Hearings into a proposed law that would ban certain dog breeds in Quebec began with testimony from veterinarians, victims, and the sister of a woman whose death at the hands of an escaped dog sparked a province-wide debate on breed specific legislation.

Those testifying, though, said people should not focus just on the deaths caused by dogs, but also on the maulings and permanent injuries inflicted on victims who survive.

Christiane Vadnais was killed in June 2016 when a neighbour’s pit bull-type dog got into her yard in Montreal and her family travelled to Quebec City to share their grief.

Emilie Routhier said she still feels the loss of her mother.

"It's very emotional for me, so I don't always come out and speak to the public, but today was more significant for me so it was important to be here, not only for my mom, but for all the victims," said Routhier.

She said the public does not realize just how many people are severely and permanently injured by dogs.

"What happened to my mom on June 8, 2016 definitely opened our eyes to a lot of cases that happened. It's not necessarily death, but there are definitely very important and severe injuries that people will have for a lifetime," said Routhier.

Vadnais's death prompted the city of Montreal to ban certain breeds of dog deemed dangerous, but the breed-specific legislation has since been rescinded by mayor Valerie Plante's administration.

Lise Vadnais said she and her family are disappointed by that decision and she is worried that public pressure could put the provincial bill in jeopardy.

"This should not be a political issue. It's a matter of public security," said Vadnais.

Vadnais said she was also upset that the Order of Quebec Veterinarians, which testified earlier in the day, seemed to be afraid to upset those who oppose the ban.

"I did not hear one single time the words 'pit bull' coming from the Order of Veterinarians. That is incredibly disturbing. This is the problem and they are afraid to utter the words," said Vadnais.

She said a failure to discuss the problem puts the public at risk, and has pitted animal advocates against those who support the ban.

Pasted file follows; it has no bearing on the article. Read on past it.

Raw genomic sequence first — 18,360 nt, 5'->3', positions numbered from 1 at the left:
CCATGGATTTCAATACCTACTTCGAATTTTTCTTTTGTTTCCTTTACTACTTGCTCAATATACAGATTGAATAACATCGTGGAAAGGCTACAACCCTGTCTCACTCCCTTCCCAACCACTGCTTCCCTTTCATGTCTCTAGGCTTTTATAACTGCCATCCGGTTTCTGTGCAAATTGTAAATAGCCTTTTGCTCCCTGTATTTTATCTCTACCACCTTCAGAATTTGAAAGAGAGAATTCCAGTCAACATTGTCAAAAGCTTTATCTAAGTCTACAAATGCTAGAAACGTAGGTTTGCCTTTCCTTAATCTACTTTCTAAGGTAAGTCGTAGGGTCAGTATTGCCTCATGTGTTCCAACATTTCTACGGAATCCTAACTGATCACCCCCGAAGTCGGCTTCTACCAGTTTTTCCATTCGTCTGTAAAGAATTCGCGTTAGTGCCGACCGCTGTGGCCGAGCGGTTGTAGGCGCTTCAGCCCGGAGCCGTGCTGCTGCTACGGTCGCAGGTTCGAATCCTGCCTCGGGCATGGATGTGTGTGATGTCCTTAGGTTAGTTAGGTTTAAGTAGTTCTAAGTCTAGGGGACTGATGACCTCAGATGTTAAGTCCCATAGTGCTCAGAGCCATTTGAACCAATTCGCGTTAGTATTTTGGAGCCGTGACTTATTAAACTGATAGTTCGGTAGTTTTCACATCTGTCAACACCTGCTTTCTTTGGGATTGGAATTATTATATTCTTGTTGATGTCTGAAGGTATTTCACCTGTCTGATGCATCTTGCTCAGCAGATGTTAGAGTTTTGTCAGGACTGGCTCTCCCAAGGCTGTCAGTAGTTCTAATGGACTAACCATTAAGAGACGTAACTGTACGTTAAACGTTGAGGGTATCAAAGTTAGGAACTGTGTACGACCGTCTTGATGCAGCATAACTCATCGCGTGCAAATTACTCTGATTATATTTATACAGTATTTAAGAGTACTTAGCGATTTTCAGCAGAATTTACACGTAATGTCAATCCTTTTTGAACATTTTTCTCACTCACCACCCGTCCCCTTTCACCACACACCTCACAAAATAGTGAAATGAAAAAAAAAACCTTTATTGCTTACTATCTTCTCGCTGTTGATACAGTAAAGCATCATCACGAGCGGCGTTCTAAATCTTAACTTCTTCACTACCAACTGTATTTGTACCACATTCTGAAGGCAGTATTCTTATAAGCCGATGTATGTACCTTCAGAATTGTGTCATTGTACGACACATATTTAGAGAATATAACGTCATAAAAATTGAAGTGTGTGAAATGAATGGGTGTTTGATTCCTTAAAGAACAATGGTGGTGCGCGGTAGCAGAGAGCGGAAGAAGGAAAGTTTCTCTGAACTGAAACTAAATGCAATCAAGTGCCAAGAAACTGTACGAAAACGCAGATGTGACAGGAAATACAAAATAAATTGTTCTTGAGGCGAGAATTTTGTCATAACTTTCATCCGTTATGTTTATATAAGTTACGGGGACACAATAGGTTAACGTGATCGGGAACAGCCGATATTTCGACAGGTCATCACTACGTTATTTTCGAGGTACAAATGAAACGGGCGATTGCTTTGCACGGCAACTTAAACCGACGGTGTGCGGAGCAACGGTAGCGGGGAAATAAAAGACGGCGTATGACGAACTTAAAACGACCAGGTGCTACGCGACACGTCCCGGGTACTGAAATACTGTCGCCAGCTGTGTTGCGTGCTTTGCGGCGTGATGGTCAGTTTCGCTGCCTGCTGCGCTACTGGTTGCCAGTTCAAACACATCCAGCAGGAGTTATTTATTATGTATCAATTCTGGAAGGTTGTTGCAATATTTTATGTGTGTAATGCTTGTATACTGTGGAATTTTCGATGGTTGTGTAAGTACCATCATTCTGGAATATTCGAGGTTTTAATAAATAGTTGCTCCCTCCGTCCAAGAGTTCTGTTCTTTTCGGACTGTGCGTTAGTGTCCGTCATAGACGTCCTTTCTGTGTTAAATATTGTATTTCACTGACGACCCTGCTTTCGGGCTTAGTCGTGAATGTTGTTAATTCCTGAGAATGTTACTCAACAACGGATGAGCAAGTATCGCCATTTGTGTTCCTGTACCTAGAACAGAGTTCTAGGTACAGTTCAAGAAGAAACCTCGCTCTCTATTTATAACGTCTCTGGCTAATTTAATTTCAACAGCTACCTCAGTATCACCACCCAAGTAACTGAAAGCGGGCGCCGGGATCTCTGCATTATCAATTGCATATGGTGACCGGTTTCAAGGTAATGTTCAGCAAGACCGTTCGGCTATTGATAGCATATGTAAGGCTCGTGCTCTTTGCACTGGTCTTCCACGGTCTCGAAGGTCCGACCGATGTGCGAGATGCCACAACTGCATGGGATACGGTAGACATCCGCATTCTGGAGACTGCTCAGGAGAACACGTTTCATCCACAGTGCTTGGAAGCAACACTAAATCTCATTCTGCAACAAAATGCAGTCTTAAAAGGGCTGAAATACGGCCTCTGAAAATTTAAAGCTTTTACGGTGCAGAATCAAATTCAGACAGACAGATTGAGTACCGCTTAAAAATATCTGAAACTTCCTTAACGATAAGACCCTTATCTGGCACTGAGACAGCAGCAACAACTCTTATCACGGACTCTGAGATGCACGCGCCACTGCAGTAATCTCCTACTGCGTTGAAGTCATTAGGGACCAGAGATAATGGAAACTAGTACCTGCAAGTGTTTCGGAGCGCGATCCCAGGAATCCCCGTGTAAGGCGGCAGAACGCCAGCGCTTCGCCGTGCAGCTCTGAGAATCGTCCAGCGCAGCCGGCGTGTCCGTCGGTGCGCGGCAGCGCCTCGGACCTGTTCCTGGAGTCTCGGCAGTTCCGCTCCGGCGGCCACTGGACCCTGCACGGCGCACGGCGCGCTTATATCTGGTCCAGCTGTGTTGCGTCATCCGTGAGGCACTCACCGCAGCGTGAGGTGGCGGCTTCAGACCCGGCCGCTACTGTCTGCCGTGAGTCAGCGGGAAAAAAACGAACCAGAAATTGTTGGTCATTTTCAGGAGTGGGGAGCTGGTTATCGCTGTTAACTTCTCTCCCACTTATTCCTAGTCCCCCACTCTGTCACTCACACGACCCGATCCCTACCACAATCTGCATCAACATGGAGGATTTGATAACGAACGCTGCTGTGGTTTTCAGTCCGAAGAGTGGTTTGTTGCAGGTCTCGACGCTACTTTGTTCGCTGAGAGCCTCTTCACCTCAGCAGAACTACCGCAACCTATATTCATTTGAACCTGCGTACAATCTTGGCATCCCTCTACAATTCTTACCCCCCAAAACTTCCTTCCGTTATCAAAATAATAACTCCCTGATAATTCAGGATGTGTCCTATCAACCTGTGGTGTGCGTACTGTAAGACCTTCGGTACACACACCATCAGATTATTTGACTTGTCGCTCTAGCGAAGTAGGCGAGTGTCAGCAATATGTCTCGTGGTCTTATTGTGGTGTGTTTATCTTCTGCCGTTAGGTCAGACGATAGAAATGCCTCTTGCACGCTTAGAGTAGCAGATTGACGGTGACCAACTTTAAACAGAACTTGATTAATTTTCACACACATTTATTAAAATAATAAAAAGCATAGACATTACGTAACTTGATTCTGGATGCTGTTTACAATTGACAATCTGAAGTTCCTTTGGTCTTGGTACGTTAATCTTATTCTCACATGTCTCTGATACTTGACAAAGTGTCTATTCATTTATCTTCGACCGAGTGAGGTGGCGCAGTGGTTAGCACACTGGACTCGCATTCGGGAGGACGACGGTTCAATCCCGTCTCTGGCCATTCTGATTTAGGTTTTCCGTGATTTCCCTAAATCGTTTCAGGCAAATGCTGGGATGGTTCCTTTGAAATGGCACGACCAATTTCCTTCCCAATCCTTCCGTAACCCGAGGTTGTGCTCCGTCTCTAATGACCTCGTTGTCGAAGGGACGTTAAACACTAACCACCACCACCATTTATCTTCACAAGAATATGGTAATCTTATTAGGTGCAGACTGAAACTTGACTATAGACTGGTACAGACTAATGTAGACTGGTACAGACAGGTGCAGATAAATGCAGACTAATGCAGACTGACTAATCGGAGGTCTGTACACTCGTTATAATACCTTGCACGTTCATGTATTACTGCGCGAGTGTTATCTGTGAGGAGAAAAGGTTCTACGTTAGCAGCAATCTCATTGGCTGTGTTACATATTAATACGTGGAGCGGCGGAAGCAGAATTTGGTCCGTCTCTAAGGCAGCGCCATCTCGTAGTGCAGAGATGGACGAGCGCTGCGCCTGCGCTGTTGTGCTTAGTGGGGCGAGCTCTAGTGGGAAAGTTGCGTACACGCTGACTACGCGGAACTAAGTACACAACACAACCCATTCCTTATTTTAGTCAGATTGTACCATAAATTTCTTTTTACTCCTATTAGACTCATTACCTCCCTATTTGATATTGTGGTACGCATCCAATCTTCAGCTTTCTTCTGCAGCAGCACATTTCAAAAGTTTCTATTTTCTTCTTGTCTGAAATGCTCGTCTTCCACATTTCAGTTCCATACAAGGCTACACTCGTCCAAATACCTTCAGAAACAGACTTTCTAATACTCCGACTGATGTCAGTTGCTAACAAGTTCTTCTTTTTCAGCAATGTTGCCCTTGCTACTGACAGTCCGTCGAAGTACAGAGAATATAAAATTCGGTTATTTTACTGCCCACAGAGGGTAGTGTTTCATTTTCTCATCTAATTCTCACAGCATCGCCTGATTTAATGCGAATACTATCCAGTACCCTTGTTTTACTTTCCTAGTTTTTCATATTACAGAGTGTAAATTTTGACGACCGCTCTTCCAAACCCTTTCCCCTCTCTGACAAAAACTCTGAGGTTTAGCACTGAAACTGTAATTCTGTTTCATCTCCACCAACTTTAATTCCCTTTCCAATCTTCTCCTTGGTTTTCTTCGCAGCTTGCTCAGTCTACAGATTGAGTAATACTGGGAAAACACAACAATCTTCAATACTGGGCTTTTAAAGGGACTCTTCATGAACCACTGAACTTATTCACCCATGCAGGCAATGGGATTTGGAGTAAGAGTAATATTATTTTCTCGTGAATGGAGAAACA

“I choose human beings,” she said.

"There will never be zero risk": veterinarians

The Order of Veterinarians did not come out in favour of the legislation but it did not strongly oppose it either with Caroline Kilsdonk, president of the Order, saying the legislation requires more nuance and long-term thinking.

She testified that dog owners are often unaware of the warning signs of dog aggression, and said the public also needs to be taught how to behave around dogs.

"There will never be zero risk. You want a short-term solution that will be available right now," said Kilsdonk. "We want to concentrate our public contribution to the discussion on long-term solutions."

Kilsdonk said a better approach would be to control the breeding and sale of dogs, and to create registries to track dogs with behavioural problems.

She said it's good the public is aware that some dogs are dangerous, but said there likely is no short term fix for the problem of dangerous dogs.

The Montreal SPCA says it is not a black and white issue.

“It is really unfortunate, but people that have lived through tragedies often want a very easy answer and a solution and the issue of dangerous dogs is a complex problem,” said Alana Devine, the SPCA’s director of animal advocacy.

Banning certain breeds is not the answer, said Devine.

“It's very easy to pull numbers out of anywhere but when we look at the actual literature from dog bite epidemiologists, veterinarians and experts in canine behaviour, there isn't anything to support breed-specific legislation,” she said.

Bill prompted by death, injuries

The multiple injuries from dog maulings throughout the province, including a girl who had her skull broken in Brossard, prompted Quebec to introduce Bill 128 to ban certain breeds of dog province-wide including pit bull terriers, American staffordshire terriers, bull terriers, rottweilers, some crossbreeds and hybrids, and dogs trained to "protect, guard, fight and attack."

Quebec Public Security Minister Martin Coiteux said the list could evolve in the future, and on Tuesday he reiterated that it's a sensitive issue for many people.

"It's an emotional issue for both sides and I will listen to everybody and I will have respect for the positions of everybody," said Coiteux.

The National Pitbull Victim Awareness Association also testified Tuesday and it presented an extensive brief on this issue across Canada.

It said 220 cities in Canada have breed-specific bans that are effective. The group said areas with bans on pit bulls and other dangerous dogs are reporting fewer dog-caused deaths and serious bite and mauling injuries.

"I'm not naive. I know that a consensus on this issue will be very difficult, but at least if we can rally a large number of people, we can go forward and have the appropriate legislation for all cities to have minimal standards for the protection of their people," said Coiteux.

Officials from the City of Laval and the Quebec Federation of Municipalities will also testify at the hearings, although officials from Montreal have declined an invitation to speak.

Montreal is against the legislation and chose to submit a brief instead.

“We're still ongoing with our consultation process, we're still meeting experts, we haven't written our bylaw out yet, so we didn't have anything to present in the way of a bylaw before the commission,” said Craig Sauve, the city councillor in charge of the dossier.

Both the city and the SPCA are calling for a province-wide bite registry.

“I wouldn't say that it's a solution, I would say that it's an important measure in order to collect information. Right now, we have no actual information on the number of dog bites in this province,” explained Devine.

The hearings wrap up Thursday.